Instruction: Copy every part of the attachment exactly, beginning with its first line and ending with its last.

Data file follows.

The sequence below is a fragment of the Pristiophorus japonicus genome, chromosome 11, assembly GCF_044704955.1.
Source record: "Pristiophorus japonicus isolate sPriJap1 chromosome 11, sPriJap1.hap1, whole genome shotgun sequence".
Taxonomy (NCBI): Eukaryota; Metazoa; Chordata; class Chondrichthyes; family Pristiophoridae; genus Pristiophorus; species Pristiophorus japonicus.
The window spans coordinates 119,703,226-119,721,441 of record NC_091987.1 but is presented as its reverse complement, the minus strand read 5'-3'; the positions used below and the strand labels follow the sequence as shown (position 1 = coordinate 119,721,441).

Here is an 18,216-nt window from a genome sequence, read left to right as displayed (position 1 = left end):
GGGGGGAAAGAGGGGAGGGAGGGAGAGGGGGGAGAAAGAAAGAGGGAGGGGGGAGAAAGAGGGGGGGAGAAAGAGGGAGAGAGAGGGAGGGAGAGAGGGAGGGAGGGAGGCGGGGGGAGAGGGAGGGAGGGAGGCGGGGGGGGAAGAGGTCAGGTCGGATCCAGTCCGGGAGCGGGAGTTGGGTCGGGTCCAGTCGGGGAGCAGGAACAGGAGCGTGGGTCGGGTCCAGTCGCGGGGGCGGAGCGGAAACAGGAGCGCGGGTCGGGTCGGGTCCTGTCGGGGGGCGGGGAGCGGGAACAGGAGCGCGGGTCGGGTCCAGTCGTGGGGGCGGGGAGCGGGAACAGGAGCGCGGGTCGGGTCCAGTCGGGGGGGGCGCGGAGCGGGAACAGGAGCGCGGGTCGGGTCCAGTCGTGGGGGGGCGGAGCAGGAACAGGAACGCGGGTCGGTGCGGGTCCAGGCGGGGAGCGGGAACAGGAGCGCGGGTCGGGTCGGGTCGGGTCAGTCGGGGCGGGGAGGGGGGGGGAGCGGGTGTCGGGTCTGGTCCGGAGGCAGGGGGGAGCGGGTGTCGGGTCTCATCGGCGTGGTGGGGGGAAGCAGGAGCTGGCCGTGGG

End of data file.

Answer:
The sequence below is a fragment of the Pristiophorus japonicus genome, chromosome 11, assembly GCF_044704955.1.
Source record: "Pristiophorus japonicus isolate sPriJap1 chromosome 11, sPriJap1.hap1, whole genome shotgun sequence".
Taxonomy (NCBI): Eukaryota; Metazoa; Chordata; class Chondrichthyes; family Pristiophoridae; genus Pristiophorus; species Pristiophorus japonicus.
The window spans coordinates 119,703,226-119,721,441 of record NC_091987.1 but is presented as its reverse complement, the minus strand read 5'-3'; the positions used below and the strand labels follow the sequence as shown (position 1 = coordinate 119,721,441).

Here is an 18,216-nt window from a genome sequence, read left to right as displayed (position 1 = left end):
GGGGGGAAAGAGGGGAGGGAGGGAGAGGGGGGAGAAAGAAAGAGGGAGGGGGGAGAAAGAGGGGGGGAGAAAGAGGGAGAGAGAGGGAGGGAGAGAGGGAGGGAGGGAGGCGGGGGGAGAGGGAGGGAGGGAGGCGGGGGGGGAAGAGGTCAGGTCGGATCCAGTCCGGGAGCGGGAGTTGGGTCGGGTCCAGTCGGGGAGCAGGAACAGGAGCGTGGGTCGGGTCCAGTCGCGGGGGCGGAGCGGAAACAGGAGCGCGGGTCGGGTCGGGTCCTGTCGGGGGGCGGGGAGCGGGAACAGGAGCGCGGGTCGGGTCCAGTCGTGGGGGCGGGGAGCGGGAACAGGAGCGCGGGTCGGGTCCAGTCGGGGGGGGCGCGGAGCGGGAACAGGAGCGCGGGTCGGGTCCAGTCGTGGGGGGGCGGAGCAGGAACAGGAACGCGGGTCGGTGCGGGTCCAGGCGGGGAGCGGGAACAGGAGCGCGGGTCGGGTCGGGTCGGGTCAGTCGGGGCGGGGAGGGGGGGGGAGCGGGTGTCGGGTCTGGTCCGGAGGCAGGGGGGAGCGGGTGTCGGGTCTCATCGGCGTGGTGGGGGGAAGCAGGAGCTGGCCGTGGG